China all but disappeared from the global FDI map in February 2020 as Beijing locked down millions of people across the country, but global FDI showed surprising resilience as other countries stepped in to fill the gap.
The fDi Index, a proxy of the sentiment of foreign investors built as a measure of the announced projects and investment signals tracked monthly by the FT’s foreign investment monitor fDi Markets, bounced back to a reading of 858.5 in February, up by 1.33% from the same period of 2019.
China featured as the first victim of the ensuing Covid-19 pandemic in February. While the country was put into partial lockdown, foreign investment dried up. Foreign investors announced only 13 projects in China in February (negotiations were already in a very advanced phase for most of them), down from 54 a year earlier, fDi Markets figures show.
The demise of China, traditionally one of the world’s largest recipients of greenfield FDI, indicates the kind of FDI disruption other countries in Europe and the Americas – where the Covid-19 crisis really hit in late February and early March – should expect.
“It is important to not be lulled into a false sense of security. The relatively stable index score in February is right at the end of the tipping point. The fall in FDI into China in February is certainly a forewarning of what is already happening in other countries in March and April,” said Glenn Barklie, head of benchmarking services at fDi Markets.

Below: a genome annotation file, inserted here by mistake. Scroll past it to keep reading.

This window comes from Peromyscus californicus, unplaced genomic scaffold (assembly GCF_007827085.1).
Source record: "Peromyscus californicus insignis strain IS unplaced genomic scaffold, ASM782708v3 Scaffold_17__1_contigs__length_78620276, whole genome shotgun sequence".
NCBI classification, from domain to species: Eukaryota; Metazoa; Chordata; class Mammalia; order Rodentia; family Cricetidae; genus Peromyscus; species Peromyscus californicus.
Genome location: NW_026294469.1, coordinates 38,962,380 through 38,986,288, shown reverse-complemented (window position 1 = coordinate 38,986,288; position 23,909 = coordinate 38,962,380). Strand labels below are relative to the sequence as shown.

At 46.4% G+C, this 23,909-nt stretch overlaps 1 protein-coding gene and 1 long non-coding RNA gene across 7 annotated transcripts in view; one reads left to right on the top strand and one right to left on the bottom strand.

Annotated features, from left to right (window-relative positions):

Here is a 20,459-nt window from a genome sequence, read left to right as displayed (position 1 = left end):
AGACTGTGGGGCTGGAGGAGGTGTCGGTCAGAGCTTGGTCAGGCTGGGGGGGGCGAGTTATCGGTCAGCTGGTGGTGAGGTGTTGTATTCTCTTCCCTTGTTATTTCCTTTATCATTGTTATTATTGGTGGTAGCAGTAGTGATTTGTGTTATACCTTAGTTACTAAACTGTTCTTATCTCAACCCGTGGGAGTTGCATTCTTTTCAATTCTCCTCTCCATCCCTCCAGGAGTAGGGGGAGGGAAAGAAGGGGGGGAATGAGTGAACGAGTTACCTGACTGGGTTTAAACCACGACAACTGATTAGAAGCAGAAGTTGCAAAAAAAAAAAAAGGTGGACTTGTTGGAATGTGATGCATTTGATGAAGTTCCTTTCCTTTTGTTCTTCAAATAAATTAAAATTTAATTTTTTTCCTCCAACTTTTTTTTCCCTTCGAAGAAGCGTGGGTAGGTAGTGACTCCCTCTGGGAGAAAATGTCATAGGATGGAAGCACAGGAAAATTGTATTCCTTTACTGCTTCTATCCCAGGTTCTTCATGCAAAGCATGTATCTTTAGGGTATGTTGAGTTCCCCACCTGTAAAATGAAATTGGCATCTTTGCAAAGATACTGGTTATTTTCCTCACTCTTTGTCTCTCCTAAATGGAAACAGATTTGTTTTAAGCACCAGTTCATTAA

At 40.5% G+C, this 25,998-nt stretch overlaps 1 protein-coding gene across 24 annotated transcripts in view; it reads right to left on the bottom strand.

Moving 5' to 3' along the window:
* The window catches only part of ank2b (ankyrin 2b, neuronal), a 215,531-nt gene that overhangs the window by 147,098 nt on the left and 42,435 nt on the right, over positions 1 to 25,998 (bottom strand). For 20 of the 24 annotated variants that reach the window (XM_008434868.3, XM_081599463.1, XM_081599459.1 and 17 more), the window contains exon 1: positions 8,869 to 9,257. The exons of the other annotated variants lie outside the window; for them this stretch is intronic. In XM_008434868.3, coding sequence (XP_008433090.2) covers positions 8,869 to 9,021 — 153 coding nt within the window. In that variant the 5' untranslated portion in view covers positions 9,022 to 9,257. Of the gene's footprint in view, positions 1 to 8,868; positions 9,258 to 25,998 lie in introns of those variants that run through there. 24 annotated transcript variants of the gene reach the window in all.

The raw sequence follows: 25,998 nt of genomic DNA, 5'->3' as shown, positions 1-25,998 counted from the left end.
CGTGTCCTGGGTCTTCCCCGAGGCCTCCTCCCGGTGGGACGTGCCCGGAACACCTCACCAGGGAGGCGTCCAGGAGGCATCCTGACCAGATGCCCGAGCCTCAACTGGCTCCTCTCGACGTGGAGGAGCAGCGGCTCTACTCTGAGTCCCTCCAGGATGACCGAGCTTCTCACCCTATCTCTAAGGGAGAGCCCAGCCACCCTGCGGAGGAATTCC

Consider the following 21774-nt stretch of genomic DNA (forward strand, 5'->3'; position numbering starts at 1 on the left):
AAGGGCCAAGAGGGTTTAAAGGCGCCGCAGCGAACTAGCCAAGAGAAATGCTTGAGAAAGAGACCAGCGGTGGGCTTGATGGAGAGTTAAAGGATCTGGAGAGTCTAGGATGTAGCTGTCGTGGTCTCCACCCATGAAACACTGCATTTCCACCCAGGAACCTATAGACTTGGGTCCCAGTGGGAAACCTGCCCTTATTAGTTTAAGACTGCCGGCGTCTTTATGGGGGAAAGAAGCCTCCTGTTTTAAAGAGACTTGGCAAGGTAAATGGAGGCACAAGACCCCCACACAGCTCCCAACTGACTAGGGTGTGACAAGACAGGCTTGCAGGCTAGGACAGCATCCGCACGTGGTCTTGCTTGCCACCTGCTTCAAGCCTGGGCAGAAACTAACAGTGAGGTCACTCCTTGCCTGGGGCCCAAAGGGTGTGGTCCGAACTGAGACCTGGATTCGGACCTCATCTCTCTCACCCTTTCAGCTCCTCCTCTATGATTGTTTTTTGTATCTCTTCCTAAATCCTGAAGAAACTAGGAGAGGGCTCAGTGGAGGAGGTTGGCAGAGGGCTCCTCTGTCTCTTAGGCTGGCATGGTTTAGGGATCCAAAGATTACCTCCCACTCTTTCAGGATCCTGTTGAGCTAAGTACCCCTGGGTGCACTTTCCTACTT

“We are at a period of time where greenfield FDI is falling, and falling dramatically. Most countries experiencing the largest impacts of the coronavirus are seeing heavy reductions in inbound FDI. I would expect around a 50% reduction in greenfield FDI projects in March 2020 (compared to March 2019) as investors begin to halt projects – which will be reflected in the March index score. Most IPAs are focusing on aftercare services and job retention as new investments and expansion plans are not on company radars.”
World shows resilience
Despite the mounting coronavirus tsunami in the Far East, foreign investors still showed appetite for deals in the West in February. Announced greenfield FDI projects remained stable at solid levels in the US, which confirmed its traditional role as the world’s largest foreign investment destination.
Some major FDI destinations in Europe such as Germany also held their ground, while others such as Poland even stood out for their FDI performance. The eastern European country managed to attract as many as 40 FDI projects in February – twice as much as a year earlier.
Major manufacturers also continued to engage with governments across the world for their projects. US electric vehicle producer Tesla is engaging with the Brazilian government to develop a gigafactory in the state of Santa Catarina, while Canadian company Bombardier is in talks with the Egyptian government to establish a factory to produce rolling stock for local railway projects, according to investment signals picked up by fDi Markets.
Even venture capital was still flowing in February and supporting the expansion of fintechs and other start-ups. Challenger banks Revolut and Starling Bank both closed major funding rounds in the month for, respectively, $500m and £60m to fund their European expansion, according to fDi Markets data.